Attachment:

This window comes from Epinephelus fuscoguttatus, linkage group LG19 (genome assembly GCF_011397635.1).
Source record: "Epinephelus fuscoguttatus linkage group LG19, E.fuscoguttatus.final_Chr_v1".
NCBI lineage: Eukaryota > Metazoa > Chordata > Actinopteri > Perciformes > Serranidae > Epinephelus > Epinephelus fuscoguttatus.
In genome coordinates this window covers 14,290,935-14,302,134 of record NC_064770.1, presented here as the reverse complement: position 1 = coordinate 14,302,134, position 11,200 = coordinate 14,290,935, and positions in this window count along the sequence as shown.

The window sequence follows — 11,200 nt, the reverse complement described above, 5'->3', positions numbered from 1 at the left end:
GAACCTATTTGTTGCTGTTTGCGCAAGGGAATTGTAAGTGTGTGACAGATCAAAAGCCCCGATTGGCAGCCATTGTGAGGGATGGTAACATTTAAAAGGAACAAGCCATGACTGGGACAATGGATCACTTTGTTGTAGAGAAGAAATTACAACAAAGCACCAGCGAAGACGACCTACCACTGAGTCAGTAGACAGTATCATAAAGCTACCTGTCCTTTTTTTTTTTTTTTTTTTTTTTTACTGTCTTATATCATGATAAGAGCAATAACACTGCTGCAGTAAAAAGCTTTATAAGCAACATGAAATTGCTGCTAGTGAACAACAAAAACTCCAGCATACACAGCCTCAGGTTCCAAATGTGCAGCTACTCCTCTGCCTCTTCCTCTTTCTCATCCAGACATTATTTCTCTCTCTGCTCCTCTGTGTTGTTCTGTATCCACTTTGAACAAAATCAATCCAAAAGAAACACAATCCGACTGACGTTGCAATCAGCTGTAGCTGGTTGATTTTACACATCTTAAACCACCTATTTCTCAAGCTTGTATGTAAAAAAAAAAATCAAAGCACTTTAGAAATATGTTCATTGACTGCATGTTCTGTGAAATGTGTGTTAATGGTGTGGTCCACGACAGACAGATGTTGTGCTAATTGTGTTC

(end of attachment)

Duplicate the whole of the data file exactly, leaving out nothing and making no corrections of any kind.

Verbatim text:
This window comes from Epinephelus fuscoguttatus, linkage group LG19 (genome assembly GCF_011397635.1).
Source record: "Epinephelus fuscoguttatus linkage group LG19, E.fuscoguttatus.final_Chr_v1".
NCBI lineage: Eukaryota > Metazoa > Chordata > Actinopteri > Perciformes > Serranidae > Epinephelus > Epinephelus fuscoguttatus.
In genome coordinates this window covers 14,290,935-14,302,134 of record NC_064770.1, presented here as the reverse complement: position 1 = coordinate 14,302,134, position 11,200 = coordinate 14,290,935, and positions in this window count along the sequence as shown.

The window sequence follows — 11,200 nt, the reverse complement described above, 5'->3', positions numbered from 1 at the left end:
GAACCTATTTGTTGCTGTTTGCGCAAGGGAATTGTAAGTGTGTGACAGATCAAAAGCCCCGATTGGCAGCCATTGTGAGGGATGGTAACATTTAAAAGGAACAAGCCATGACTGGGACAATGGATCACTTTGTTGTAGAGAAGAAATTACAACAAAGCACCAGCGAAGACGACCTACCACTGAGTCAGTAGACAGTATCATAAAGCTACCTGTCCTTTTTTTTTTTTTTTTTTTTTTTTACTGTCTTATATCATGATAAGAGCAATAACACTGCTGCAGTAAAAAGCTTTATAAGCAACATGAAATTGCTGCTAGTGAACAACAAAAACTCCAGCATACACAGCCTCAGGTTCCAAATGTGCAGCTACTCCTCTGCCTCTTCCTCTTTCTCATCCAGACATTATTTCTCTCTCTGCTCCTCTGTGTTGTTCTGTATCCACTTTGAACAAAATCAATCCAAAAGAAACACAATCCGACTGACGTTGCAATCAGCTGTAGCTGGTTGATTTTACACATCTTAAACCACCTATTTCTCAAGCTTGTATGTAAAAAAAAAAATCAAAGCACTTTAGAAATATGTTCATTGACTGCATGTTCTGTGAAATGTGTGTTAATGGTGTGGTCCACGACAGACAGATGTTGTGCTAATTGTGTTC